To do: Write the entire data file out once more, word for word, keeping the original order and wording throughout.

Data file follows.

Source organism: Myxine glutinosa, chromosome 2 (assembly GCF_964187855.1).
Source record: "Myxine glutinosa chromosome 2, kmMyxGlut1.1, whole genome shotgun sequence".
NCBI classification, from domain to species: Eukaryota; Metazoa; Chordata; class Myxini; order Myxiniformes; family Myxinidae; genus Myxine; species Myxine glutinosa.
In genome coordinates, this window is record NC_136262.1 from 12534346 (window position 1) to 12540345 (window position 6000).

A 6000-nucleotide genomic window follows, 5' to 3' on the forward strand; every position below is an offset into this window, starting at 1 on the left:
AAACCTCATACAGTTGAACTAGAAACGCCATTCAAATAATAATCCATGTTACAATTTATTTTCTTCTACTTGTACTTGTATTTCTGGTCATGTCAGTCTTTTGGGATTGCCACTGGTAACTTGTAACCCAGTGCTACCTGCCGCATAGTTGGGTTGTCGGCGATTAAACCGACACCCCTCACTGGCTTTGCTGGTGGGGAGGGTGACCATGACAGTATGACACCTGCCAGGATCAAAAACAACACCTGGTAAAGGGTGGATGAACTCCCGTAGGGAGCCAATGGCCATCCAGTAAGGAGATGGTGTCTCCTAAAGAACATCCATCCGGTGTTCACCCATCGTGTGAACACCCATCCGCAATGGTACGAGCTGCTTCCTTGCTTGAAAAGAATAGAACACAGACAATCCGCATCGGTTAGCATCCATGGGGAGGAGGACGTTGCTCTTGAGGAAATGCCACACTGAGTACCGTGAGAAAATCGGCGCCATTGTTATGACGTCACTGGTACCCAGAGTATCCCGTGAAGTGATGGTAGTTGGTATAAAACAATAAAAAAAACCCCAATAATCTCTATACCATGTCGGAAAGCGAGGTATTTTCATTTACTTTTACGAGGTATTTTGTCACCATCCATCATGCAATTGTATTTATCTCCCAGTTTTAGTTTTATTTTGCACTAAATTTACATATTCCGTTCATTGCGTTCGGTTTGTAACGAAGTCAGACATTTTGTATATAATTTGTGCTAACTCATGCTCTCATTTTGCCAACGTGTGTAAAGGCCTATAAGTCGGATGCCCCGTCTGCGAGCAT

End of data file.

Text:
Source organism: Myxine glutinosa, chromosome 2 (assembly GCF_964187855.1).
Source record: "Myxine glutinosa chromosome 2, kmMyxGlut1.1, whole genome shotgun sequence".
NCBI classification, from domain to species: Eukaryota; Metazoa; Chordata; class Myxini; order Myxiniformes; family Myxinidae; genus Myxine; species Myxine glutinosa.
In genome coordinates, this window is record NC_136262.1 from 12534346 (window position 1) to 12540345 (window position 6000).

A 6000-nucleotide genomic window follows, 5' to 3' on the forward strand; every position below is an offset into this window, starting at 1 on the left:
AAACCTCATACAGTTGAACTAGAAACGCCATTCAAATAATAATCCATGTTACAATTTATTTTCTTCTACTTGTACTTGTATTTCTGGTCATGTCAGTCTTTTGGGATTGCCACTGGTAACTTGTAACCCAGTGCTACCTGCCGCATAGTTGGGTTGTCGGCGATTAAACCGACACCCCTCACTGGCTTTGCTGGTGGGGAGGGTGACCATGACAGTATGACACCTGCCAGGATCAAAAACAACACCTGGTAAAGGGTGGATGAACTCCCGTAGGGAGCCAATGGCCATCCAGTAAGGAGATGGTGTCTCCTAAAGAACATCCATCCGGTGTTCACCCATCGTGTGAACACCCATCCGCAATGGTACGAGCTGCTTCCTTGCTTGAAAAGAATAGAACACAGACAATCCGCATCGGTTAGCATCCATGGGGAGGAGGACGTTGCTCTTGAGGAAATGCCACACTGAGTACCGTGAGAAAATCGGCGCCATTGTTATGACGTCACTGGTACCCAGAGTATCCCGTGAAGTGATGGTAGTTGGTATAAAACAATAAAAAAAACCCCAATAATCTCTATACCATGTCGGAAAGCGAGGTATTTTCATTTACTTTTACGAGGTATTTTGTCACCATCCATCATGCAATTGTATTTATCTCCCAGTTTTAGTTTTATTTTGCACTAAATTTACATATTCCGTTCATTGCGTTCGGTTTGTAACGAAGTCAGACATTTTGTATATAATTTGTGCTAACTCATGCTCTCATTTTGCCAACGTGTGTAAAGGCCTATAAGTCGGATGCCCCGTCTGCGAGCAT